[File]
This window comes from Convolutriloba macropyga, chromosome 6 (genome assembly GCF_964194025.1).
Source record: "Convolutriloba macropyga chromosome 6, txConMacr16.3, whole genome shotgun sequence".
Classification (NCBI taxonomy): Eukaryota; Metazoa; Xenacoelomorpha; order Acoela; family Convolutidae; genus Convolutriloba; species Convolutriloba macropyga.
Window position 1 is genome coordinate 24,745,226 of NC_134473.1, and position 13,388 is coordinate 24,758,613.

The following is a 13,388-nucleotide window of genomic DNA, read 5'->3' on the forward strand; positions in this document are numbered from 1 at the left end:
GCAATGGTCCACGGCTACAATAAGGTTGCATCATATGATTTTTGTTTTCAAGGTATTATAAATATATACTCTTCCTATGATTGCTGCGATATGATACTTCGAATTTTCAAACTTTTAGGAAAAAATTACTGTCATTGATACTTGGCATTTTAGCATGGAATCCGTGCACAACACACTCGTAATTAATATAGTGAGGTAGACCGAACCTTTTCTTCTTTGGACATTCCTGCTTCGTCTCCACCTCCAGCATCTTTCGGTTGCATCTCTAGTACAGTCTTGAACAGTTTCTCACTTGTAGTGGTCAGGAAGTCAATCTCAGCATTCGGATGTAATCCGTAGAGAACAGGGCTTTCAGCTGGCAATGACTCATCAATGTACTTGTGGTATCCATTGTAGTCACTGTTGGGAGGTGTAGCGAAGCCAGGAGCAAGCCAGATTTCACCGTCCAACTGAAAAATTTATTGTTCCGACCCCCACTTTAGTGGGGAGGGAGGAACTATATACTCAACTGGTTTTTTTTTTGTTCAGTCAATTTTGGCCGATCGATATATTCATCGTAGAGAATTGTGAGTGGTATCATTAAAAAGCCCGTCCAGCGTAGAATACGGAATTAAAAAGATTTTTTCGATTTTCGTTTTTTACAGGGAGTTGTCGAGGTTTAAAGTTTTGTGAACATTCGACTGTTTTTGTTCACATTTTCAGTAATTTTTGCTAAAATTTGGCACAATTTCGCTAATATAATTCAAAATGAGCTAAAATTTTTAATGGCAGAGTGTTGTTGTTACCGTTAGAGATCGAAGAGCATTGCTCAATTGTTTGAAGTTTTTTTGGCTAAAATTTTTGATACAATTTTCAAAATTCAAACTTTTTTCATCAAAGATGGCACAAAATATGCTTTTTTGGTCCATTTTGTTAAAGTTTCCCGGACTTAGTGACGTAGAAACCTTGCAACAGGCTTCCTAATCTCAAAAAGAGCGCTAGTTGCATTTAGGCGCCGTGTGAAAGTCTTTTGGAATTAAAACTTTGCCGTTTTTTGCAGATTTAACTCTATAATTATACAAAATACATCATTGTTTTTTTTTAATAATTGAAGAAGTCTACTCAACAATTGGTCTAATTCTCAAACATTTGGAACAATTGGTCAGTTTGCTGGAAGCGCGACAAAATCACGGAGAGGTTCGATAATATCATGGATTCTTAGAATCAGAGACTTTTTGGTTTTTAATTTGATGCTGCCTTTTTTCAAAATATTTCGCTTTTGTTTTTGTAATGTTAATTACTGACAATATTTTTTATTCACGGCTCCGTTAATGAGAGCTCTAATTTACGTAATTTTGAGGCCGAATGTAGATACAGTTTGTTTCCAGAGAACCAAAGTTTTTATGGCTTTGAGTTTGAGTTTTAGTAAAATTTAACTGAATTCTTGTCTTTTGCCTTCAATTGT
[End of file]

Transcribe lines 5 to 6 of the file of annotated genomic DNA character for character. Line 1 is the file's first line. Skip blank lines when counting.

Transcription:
The following is a 13,388-nucleotide window of genomic DNA, read 5'->3' on the forward strand; positions in this document are numbered from 1 at the left end:
GCAATGGTCCACGGCTACAATAAGGTTGCATCATATGATTTTTGTTTTCAAGGTATTATAAATATATACTCTTCCTATGATTGCTGCGATATGATACTTCGAATTTTCAAACTTTTAGGAAAAAATTACTGTCATTGATACTTGGCATTTTAGCATGGAATCCGTGCACAACACACTCGTAATTAATATAGTGAGGTAGACCGAACCTTTTCTTCTTTGGACATTCCTGCTTCGTCTCCACCTCCAGCATCTTTCGGTTGCATCTCTAGTACAGTCTTGAACAGTTTCTCACTTGTAGTGGTCAGGAAGTCAATCTCAGCATTCGGATGTAATCCGTAGAGAACAGGGCTTTCAGCTGGCAATGACTCATCAATGTACTTGTGGTATCCATTGTAGTCACTGTTGGGAGGTGTAGCGAAGCCAGGAGCAAGCCAGATTTCACCGTCCAACTGAAAAATTTATTGTTCCGACCCCCACTTTAGTGGGGAGGGAGGAACTATATACTCAACTGGTTTTTTTTTTGTTCAGTCAATTTTGGCCGATCGATATATTCATCGTAGAGAATTGTGAGTGGTATCATTAAAAAGCCCGTCCAGCGTAGAATACGGAATTAAAAAGATTTTTTCGATTTTCGTTTTTTACAGGGAGTTGTCGAGGTTTAAAGTTTTGTGAACATTCGACTGTTTTTGTTCACATTTTCAGTAATTTTTGCTAAAATTTGGCACAATTTCGCTAATATAATTCAAAATGAGCTAAAATTTTTAATGGCAGAGTGTTGTTGTTACCGTTAGAGATCGAAGAGCATTGCTCAATTGTTTGAAGTTTTTTTGGCTAAAATTTTTGATACAATTTTCAAAATTCAAACTTTTTTCATCAAAGATGGCACAAAATATGCTTTTTTGGTCCATTTTGTTAAAGTTTCCCGGACTTAGTGACGTAGAAACCTTGCAACAGGCTTCCTAATCTCAAAAAGAGCGCTAGTTGCATTTAGGCGCCGTGTGAAAGTCTTTTGGAATTAAAACTTTGCCGTTTTTTGCAGATTTAACTCTATAATTATACAAAATACATCATTGTTTTTTTTTAATAATTGAAGAAGTCTACTCAACAATTGGTCTAATTCTCAAACATTTGGAACAATTGGTCAGTTTGCTGGAAGCGCGACAAAATCACGGAGAGGTTCGATAATATCATGGATTCTTAGAATCAGAGACTTTTTGGTTTTTAATTTGATGCTGCCTTTTTTCAAAATATTTCGCTTTTGTTTTTGTAATGTTAATTACTGACAATATTTTTTATTCACGGCTCCGTTAATGAGAGCTCTAATTTACGTAATTTTGAGGCCGAATGTAGATACAGTTTGTTTCCAGAGAACCAAAGTTTTTATGGCTTTGAGTTTGAGTTTTAGTAAAATTTAACTGAATTCTTGTCTTTTGCCTTCAATTGT